Becoming familiar with a location by day certainly makes it easier to move around and set up at night, for the occasions when the aurora borealis –Northern lights – are looking like they will be active. These two images are taken on opposite ends of the same beach – the drama of the frozen sands contrasting with this simply incredible night-time light show.
Limited Edition framed print 500 x 500mm box frame.
This has been one of my most admired images of Kinsale and it is hard for me to believe that it was made twenty years ago now. Like most strong images, the moment that it was made it clearly imprinted in my mind. For younger photographers who have not experienced making photographs with medium or large format film-based equipment, the will seem like something quaint from a century gone by.
My primary camera system at the time was a Hassleblad 503CX. This was slightly more refined version of a workhorse camera for a generation of photographers, both professional and enthusiast, the square format 500. It took either 120 or 220 roll film, a larger format than 35mm, and along with wonderful Zeiss lenses, created superb images. It had no electronics, had a waist-level viewfinder and was really at its best on a sturdy tripod.
The evening that this image was made was one of those rare, perfectly still early summer days when high tide coincided with warm evening light. I had seen this coming and was setting up for a nice composition near where the mast and monuments are today, with tripod just where I wanted it and I settled to watch the light bathe the harbour at the end of the day. From the corner of my eye, I spotted a couple of swans swim under the Kinsale Yacht Club marina walkway and only then saw four more a short distance behind. There was no time to move the tripod, so I quickly released the camera and lens and ran down the Pier Road and managed two exposures before the line of six broke up and wondered on, oblivious to the art being made above them!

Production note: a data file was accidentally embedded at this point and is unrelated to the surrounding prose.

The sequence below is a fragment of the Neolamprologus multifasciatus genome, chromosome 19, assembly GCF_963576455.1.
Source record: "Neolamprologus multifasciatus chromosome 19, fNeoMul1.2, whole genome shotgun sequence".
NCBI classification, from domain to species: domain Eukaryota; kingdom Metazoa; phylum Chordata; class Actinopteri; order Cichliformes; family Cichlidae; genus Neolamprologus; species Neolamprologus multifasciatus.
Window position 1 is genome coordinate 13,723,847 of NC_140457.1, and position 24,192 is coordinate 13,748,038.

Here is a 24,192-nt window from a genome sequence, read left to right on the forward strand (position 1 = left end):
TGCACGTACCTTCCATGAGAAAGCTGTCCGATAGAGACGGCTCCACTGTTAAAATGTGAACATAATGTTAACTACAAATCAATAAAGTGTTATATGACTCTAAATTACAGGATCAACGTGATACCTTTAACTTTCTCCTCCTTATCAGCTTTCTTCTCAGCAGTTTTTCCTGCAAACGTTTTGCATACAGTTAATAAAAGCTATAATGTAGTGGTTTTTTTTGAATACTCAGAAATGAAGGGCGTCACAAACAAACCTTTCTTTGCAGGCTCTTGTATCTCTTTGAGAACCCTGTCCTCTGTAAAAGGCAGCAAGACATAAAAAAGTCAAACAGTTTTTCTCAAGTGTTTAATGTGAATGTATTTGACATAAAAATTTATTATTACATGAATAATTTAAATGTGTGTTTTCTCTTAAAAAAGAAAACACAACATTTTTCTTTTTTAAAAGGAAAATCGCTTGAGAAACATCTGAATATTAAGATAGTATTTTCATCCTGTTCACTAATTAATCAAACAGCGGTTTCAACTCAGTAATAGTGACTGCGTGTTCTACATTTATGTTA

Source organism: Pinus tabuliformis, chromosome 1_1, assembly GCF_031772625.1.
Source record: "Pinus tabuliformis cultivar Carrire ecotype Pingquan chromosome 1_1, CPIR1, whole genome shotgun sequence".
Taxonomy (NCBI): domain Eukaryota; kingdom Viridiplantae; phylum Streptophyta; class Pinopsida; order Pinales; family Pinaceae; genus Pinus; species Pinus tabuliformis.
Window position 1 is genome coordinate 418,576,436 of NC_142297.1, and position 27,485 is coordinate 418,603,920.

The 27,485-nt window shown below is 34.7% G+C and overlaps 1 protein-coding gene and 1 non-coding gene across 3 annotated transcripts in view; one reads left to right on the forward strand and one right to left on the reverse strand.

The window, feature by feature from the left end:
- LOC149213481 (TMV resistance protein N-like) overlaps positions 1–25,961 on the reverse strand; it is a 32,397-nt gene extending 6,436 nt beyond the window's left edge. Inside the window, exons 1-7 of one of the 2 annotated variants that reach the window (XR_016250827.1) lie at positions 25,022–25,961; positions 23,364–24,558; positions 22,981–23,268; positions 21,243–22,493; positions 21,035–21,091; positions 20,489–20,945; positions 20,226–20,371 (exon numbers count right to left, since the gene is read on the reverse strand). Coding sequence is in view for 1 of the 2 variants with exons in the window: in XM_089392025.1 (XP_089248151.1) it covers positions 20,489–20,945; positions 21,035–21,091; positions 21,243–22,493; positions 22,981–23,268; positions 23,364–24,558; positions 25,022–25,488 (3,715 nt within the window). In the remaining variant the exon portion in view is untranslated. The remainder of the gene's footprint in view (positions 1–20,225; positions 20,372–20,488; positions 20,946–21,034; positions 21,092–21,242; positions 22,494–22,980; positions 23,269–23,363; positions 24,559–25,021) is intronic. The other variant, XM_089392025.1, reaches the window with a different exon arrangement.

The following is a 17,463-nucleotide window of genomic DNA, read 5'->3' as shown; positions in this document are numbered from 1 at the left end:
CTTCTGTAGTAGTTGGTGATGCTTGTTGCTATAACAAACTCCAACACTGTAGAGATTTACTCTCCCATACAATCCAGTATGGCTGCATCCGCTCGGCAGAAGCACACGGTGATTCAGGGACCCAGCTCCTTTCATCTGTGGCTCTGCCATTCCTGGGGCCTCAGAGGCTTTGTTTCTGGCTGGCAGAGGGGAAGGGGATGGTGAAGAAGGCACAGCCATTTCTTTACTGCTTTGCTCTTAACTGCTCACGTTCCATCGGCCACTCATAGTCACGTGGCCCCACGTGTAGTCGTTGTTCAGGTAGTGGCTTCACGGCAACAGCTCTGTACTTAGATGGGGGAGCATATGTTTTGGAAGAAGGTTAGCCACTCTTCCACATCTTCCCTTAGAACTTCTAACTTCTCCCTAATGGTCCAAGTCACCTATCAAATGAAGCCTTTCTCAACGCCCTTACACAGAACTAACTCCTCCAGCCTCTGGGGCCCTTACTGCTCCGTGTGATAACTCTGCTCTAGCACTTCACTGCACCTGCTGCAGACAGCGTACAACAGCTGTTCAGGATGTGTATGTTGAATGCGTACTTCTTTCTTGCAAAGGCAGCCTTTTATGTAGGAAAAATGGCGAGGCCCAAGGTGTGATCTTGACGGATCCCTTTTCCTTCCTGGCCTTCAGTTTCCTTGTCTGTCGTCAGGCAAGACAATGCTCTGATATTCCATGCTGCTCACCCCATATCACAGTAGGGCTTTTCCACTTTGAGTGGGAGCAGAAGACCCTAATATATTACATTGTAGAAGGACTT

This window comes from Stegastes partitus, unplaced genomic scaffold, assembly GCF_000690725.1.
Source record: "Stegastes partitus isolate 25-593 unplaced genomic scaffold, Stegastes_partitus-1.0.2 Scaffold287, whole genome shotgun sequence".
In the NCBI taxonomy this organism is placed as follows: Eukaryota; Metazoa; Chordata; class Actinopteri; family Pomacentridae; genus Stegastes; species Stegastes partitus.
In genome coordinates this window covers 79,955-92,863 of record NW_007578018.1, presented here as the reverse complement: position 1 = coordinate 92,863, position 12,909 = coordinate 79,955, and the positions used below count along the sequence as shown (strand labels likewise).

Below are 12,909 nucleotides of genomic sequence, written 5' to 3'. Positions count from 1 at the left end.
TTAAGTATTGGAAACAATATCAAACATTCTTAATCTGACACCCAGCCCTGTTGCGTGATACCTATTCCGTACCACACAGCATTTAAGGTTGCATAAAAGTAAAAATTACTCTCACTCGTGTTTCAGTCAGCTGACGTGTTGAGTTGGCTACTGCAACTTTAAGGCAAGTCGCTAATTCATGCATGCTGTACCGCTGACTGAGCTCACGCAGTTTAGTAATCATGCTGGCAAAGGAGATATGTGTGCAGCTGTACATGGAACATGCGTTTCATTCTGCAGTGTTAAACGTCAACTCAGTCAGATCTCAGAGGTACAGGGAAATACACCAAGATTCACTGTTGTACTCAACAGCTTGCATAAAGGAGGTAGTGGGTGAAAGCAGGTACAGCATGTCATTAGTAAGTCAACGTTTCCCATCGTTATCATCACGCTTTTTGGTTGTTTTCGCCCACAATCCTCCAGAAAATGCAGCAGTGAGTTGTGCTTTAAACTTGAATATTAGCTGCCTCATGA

Transparency film was a tough medium to work in – it was extremely intolerant of incorrect exposure and it was very much a case of the colour, shadow and highlight detail either being right or completely wrong. I'm sure there are many film-era photographers will relate to this as they recall chucking transparencies that they thought were going to be perfect in the bin. In the case of this shot, I had already read the exposure for the film using a handheld light meter (Fujichrome Velvia 50) and had no time to re-think or calculate this as the moment passed. And while the composition of the photograph still pleases me today, the slow shutter speed (probably 1/30 of a second) renders some movement blur in the swans. The finished image, when printed, is a moment – not a spectacular instant of light or anything – but unique and unrepeatable.
I have asked my colleagues in Strand Framing in Clonakilty to produce a special frame for this limited edition print, the overall size being 500x500mm (20"x20") and I have printed the scanned image on Permajet Fine Art Royal, heavyweight archival paper. I take great pleasure in individually finishing and signing each one.
I hope you enjoy this moment as much as I treasure it.
Sunset over Paine Grande, Torres del Paine, Chilean Patagonia.The sun sets behind the peaks of Paine Grande as water rushes through Salto Grande falls joining Lago Nordenskjold and Lago Pehoe, Torres del Paine national park, Patagonia, Chile.